In a rural stretch of East Africa, where I lived for two years, I once observed the fate of a flock of sheep without their shepherd. It was market day, and whoever was tending them had wandered off, distracted by the abundant produce temptingly spread across the blankets of a hundred women. The forty-or-so sheep had started to cross the dirt road leading to the market, perhaps hoping to find a puddle of water or a tuft of grass. But as they carelessly filed across, a truck approached. The driver—late, no doubt, bringing his wares to the market—anxiously blared his horn to frighten them out of the way. The sheep were indeed frightened, and immediately adopted their one and only defense: They huddled tightly together exactly where they were—right in the center of the narrow road, decisively blocking the truck’s way.
It often seems to me that we—prolifers, pro-choicers, too—are like frightened sheep that huddle on the road blocking traffic, when it would be more effective simply to walk around the truck.
The Reformations of the 16th century dealt a mortal wound to ancient Christendom, and the French Revolution showed us what kind of secular government could replace it. World War I killed off the ancient order for good, as secular philosophies—Marxism, Darwinism, Nazism—made their bid to rule the world. But even as the worst of these were turned aside, the faithful often responded to fear and tumult by “huddling” for protection in imprudent places.
In post-war America, for example, many of us have huddled in an exaggerated commitment to individual liberty. Given the ravages of the first half of the 20th century, this is understandable—but still not especially wise. Many of us have rejected the “certainties” of religious tradition as if these were the equivalent of communism and fascism. In Roe v. Wade and subsequent decisions, the U.S. Supreme Court ruled—with certainty—that when life begins could not be established and therefore inferred that abortion must remain a matter of individual choice.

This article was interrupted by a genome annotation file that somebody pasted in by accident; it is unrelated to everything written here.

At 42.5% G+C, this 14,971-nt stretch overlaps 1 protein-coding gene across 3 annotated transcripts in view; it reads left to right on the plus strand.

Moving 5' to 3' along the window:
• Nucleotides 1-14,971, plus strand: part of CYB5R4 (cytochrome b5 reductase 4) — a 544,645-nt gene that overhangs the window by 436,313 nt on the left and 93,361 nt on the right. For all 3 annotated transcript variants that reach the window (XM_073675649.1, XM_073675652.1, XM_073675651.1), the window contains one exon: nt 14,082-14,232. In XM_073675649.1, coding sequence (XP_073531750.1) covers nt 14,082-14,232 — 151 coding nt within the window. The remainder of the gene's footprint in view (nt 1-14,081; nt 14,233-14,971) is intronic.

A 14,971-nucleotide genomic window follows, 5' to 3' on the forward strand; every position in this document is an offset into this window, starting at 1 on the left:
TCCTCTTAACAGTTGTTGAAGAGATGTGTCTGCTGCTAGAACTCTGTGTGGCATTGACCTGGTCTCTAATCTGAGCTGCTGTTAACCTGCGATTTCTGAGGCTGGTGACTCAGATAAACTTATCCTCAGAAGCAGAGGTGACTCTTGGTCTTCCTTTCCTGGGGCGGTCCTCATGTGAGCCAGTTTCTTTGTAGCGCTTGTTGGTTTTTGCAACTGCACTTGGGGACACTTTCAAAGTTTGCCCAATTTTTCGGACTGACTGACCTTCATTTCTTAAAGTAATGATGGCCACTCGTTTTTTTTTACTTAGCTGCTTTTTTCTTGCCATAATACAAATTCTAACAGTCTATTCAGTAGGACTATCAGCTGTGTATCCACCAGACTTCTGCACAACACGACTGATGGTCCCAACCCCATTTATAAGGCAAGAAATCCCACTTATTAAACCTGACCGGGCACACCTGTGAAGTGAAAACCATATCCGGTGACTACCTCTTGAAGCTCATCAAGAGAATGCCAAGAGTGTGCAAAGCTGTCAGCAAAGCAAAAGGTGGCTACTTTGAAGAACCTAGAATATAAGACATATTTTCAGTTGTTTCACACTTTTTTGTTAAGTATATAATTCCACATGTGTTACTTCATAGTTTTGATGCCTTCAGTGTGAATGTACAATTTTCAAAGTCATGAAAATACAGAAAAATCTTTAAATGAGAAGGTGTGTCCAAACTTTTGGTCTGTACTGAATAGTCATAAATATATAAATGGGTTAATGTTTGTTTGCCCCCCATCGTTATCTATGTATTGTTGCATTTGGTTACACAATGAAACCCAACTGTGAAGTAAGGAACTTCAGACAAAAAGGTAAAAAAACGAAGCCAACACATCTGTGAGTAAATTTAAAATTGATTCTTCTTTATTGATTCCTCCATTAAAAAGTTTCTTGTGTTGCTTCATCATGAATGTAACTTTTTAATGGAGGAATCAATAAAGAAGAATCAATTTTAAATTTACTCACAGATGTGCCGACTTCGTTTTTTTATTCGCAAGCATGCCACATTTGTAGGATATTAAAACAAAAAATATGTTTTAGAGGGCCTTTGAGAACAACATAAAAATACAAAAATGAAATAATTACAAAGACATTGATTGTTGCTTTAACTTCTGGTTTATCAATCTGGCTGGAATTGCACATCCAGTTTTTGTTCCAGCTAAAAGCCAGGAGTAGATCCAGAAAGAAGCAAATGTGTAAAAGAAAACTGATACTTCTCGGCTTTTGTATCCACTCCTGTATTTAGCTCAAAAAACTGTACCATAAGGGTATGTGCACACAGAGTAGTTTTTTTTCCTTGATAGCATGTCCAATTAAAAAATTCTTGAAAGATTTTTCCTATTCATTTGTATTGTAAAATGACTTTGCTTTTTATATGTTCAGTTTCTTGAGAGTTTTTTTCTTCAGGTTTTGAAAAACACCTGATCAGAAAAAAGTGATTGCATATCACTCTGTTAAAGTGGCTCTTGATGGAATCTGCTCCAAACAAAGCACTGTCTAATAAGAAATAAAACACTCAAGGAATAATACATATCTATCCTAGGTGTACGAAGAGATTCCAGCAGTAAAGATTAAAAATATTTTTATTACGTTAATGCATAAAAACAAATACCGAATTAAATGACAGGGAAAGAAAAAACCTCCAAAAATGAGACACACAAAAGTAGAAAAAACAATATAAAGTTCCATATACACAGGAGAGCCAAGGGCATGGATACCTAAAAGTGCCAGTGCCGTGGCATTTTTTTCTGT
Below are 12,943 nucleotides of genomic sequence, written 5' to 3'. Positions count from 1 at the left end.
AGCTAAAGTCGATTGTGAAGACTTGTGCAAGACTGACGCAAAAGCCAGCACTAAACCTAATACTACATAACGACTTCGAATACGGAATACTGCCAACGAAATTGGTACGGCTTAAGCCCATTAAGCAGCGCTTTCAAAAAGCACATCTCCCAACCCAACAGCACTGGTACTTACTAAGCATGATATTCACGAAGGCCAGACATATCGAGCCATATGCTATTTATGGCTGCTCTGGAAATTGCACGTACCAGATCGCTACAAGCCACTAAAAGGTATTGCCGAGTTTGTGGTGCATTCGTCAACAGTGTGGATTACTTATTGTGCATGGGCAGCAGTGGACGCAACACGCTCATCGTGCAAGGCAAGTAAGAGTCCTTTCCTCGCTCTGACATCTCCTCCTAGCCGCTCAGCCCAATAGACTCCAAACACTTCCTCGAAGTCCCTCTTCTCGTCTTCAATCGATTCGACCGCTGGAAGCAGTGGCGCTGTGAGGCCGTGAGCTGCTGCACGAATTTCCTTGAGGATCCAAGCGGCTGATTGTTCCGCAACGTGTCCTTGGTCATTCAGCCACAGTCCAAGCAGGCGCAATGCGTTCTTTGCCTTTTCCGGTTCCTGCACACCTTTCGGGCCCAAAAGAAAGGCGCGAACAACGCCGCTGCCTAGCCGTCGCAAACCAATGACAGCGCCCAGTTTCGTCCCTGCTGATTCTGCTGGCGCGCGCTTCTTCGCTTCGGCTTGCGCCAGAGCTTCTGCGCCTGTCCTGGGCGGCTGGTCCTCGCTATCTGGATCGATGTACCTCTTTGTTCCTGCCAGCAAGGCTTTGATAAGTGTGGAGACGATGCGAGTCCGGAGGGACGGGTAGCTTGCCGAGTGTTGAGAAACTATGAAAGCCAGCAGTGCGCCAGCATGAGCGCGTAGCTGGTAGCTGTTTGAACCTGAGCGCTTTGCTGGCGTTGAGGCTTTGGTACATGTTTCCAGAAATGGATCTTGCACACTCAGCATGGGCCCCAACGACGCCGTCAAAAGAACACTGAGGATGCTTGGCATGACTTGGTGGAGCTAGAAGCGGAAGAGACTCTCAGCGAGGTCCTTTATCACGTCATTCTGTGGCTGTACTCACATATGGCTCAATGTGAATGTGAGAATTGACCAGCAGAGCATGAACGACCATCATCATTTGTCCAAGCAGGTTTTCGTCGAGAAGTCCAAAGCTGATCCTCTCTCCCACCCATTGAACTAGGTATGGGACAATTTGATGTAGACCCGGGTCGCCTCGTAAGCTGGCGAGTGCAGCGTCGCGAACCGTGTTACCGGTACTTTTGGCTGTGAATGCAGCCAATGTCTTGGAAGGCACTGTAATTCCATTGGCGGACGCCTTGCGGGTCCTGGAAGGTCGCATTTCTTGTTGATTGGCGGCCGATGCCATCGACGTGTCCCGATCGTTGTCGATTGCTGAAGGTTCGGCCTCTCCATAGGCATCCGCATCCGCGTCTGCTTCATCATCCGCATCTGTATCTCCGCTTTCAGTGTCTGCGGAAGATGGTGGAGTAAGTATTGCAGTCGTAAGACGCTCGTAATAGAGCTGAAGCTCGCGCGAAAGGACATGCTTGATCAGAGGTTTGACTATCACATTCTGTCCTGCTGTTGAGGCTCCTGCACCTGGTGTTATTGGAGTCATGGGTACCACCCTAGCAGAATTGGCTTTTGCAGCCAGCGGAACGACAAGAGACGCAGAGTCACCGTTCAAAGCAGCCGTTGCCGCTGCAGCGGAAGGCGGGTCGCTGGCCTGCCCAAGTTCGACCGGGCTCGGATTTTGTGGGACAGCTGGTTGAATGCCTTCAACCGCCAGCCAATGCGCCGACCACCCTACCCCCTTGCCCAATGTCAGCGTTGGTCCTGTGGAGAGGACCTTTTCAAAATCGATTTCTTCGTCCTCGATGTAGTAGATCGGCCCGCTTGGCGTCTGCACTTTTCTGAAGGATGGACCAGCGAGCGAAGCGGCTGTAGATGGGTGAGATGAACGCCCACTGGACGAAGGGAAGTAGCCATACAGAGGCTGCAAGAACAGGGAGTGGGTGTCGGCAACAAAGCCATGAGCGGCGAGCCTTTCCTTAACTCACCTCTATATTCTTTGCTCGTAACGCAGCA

Roe v. Wade was obviously bad law and bad philosophy. It has now been set aside as law, but not as philosophy! Some well-intentioned prolifers blare their horns, attempting to clear the way for the protection of children, but the American people huddle again: They fear the loss of a refuge in personal choice, while pro-choicers stand in defiance against a more humane order.
Jesus describes his people as “like sheep without a shepherd.” His remedy for the abandoned flock, however, is not to overpower or kill or forcibly set aside the sheep. Instead, he provides shepherds to care for them—to lead them in a happier and healthier manner than they could manage by themselves.
Shepherds often baffle their flocks. They make them move on from the pasture before all the grass is chewed down to the roots, before all the water is befouled. Shepherds sometimes restrain the sheep from following their instinct: Even though the green grass and fresh water are plainly visible in the valley below, the shepherds take the flock by an indirect route, rather than walk them off the cliff.
The pro-life movement needs good shepherds modeled after the Good Shepherd: Women and men who know when it’s opportune to move people out of their comfort zone—and how to initiate a move without losing them. I think of the prophetic voice of St. Paul VI who, five years before Roe, warned in the encyclical Humanae vitae that thoughtless contraception would lead to the culture of abortion and broken sexuality we now experience. I think of the late Pope Benedict XVI, whose careful distinctions left room for a savvier, more holistic political approach than the fiercest prolifers would seem willing to tolerate. I think of Pope Francis, who has spent ten years encouraging prolifers to assume a posture embracing the joy of the gospel of Jesus Christ, and urging pro-choicers to reject the “throwaway culture” that abortion fuels.
The notion of shepherd can seem offensive to modern egalitarians and libertarians; anachronistic in an era of secular governments in which the electorate is supposed to be sufficiently mature to choose its own way. But I hope that as sheep learn to trust their shepherd, so also will decent people learn to trust the best of the pro-life movement: Those who can set aside their own political advantage or sense of self-righteousness, and instead clearly work and speak for the good of all, born and unborn. This is the government of God, the “kingdom of heaven,” and it is ever at hand for those who are willing to be shepherded—and to shepherd.